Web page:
50 years ago, a miraculous discovery made the small Calabrian town of Riace famous
In 1972, an Italian tourist was scuba diving off the Calabrian coast near Riace's marina.
At a certain point, he swam accidentally upon two slightly larger than life-size statues.
These statues, lying at a depth of just 26 ft, had been buried for thousands of years in the sea.
The discovery of the Riace Bronzes
The bronze pair, called Riace Bronzes were most likely sculpted in Greece in the mid-5th century BCE.
They are considered masterpieces of Classical Greek sculpture.
Further investigation of the site revealed additional artefacts such as 28 lead rings, a fragment of a ship's keel containing two bronze linchpins.
Furthermore, a fragment of the handles of one of the figure's shield was found.
These discoveries likely belong to the Roman period or later.
The statues might have sunk while the wreckage from the light ship in which they would have been transported was dispersed by the sea.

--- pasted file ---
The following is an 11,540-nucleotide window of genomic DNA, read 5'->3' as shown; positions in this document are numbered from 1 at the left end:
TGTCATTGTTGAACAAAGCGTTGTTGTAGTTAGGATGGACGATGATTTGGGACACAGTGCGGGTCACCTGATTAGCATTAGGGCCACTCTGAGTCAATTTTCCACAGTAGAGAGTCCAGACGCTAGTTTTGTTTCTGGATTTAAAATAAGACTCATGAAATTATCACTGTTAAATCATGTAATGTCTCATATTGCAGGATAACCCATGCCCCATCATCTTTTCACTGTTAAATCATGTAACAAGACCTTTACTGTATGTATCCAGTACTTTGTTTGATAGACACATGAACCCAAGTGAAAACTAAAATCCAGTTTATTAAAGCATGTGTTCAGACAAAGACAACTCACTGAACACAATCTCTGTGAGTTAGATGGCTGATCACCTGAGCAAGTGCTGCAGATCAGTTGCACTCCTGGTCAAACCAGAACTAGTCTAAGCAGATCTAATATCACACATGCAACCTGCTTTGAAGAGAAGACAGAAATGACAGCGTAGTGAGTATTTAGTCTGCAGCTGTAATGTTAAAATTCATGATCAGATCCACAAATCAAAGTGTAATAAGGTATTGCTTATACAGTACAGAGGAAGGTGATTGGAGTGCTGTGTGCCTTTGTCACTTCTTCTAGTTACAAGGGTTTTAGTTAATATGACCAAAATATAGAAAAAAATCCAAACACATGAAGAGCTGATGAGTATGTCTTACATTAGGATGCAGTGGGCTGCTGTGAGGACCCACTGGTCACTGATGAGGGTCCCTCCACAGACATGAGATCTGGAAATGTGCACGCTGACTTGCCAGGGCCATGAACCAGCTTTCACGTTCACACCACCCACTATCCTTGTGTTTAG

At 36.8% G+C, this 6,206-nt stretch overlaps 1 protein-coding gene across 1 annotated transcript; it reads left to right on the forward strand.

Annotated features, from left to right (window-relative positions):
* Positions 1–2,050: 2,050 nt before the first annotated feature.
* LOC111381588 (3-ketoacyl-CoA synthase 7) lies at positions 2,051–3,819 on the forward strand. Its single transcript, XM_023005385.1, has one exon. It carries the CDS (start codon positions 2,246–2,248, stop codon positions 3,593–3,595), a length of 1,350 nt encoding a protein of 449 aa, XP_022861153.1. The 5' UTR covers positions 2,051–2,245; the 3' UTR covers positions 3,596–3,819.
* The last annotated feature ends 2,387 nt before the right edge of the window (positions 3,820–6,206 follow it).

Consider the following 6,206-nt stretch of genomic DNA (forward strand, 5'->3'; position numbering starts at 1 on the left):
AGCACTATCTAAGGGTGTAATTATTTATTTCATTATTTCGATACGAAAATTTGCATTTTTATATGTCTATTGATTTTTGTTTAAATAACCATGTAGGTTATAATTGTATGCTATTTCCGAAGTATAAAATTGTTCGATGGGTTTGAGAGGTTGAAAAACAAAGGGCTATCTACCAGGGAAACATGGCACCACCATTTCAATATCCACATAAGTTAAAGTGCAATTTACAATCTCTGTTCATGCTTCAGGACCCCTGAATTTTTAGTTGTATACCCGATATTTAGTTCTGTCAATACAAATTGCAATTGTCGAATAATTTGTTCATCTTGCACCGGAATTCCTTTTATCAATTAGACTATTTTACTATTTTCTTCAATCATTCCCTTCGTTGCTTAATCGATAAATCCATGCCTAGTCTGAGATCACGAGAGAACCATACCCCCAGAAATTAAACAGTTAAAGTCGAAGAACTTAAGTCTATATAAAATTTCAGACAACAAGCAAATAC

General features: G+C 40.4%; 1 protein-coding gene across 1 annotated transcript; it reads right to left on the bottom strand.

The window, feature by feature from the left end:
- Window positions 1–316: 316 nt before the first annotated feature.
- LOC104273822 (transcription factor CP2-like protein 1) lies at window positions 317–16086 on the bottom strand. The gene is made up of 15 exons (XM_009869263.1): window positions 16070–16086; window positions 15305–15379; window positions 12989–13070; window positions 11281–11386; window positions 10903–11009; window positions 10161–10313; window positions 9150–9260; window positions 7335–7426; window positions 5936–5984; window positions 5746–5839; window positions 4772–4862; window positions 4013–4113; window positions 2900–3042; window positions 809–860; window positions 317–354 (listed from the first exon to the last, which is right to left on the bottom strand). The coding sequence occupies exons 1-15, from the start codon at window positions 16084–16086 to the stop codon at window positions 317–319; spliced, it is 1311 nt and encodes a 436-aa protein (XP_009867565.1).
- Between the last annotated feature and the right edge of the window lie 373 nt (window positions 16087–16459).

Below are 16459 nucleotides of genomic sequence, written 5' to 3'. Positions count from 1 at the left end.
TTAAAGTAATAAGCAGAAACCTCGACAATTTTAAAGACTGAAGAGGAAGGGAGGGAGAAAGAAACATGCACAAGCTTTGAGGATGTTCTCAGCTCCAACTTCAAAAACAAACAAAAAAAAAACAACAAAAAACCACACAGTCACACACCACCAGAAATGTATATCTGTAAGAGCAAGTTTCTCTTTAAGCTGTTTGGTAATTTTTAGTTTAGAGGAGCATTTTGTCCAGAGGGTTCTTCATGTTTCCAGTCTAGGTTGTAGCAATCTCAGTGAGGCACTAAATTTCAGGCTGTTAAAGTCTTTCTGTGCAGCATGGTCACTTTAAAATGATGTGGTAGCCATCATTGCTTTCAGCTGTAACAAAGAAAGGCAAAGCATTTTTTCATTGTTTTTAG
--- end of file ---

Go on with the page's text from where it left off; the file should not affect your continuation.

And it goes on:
The restoration of the Riace Bronzes
The two bronzes underwent an amazing restoration in Florence after their discovery.
The process took five years.
In addition, the statues were restored again in 1992-5 and 2009.
The figures are now permanently standing in a climatically-controlled room at the National Archaeological Museum of Reggio Calabria.
50 years after the discovery
In August this year, Calabria has marked the 50th anniversary of the discovery of the two world-famous ancient Greek warrior statues.
According to Calabrian Governor Roberto Occhiuto, "They are unique works of art and a symbol of Calabria,"
A marathon of events took place during the month of August to celebrate the discovery, but also to promote the region of Calabria.
The two statues recently became candidates to become part of UNESCO's heritage.
They have become a symbol of our beautiful region Calabria and the Mediterranean.
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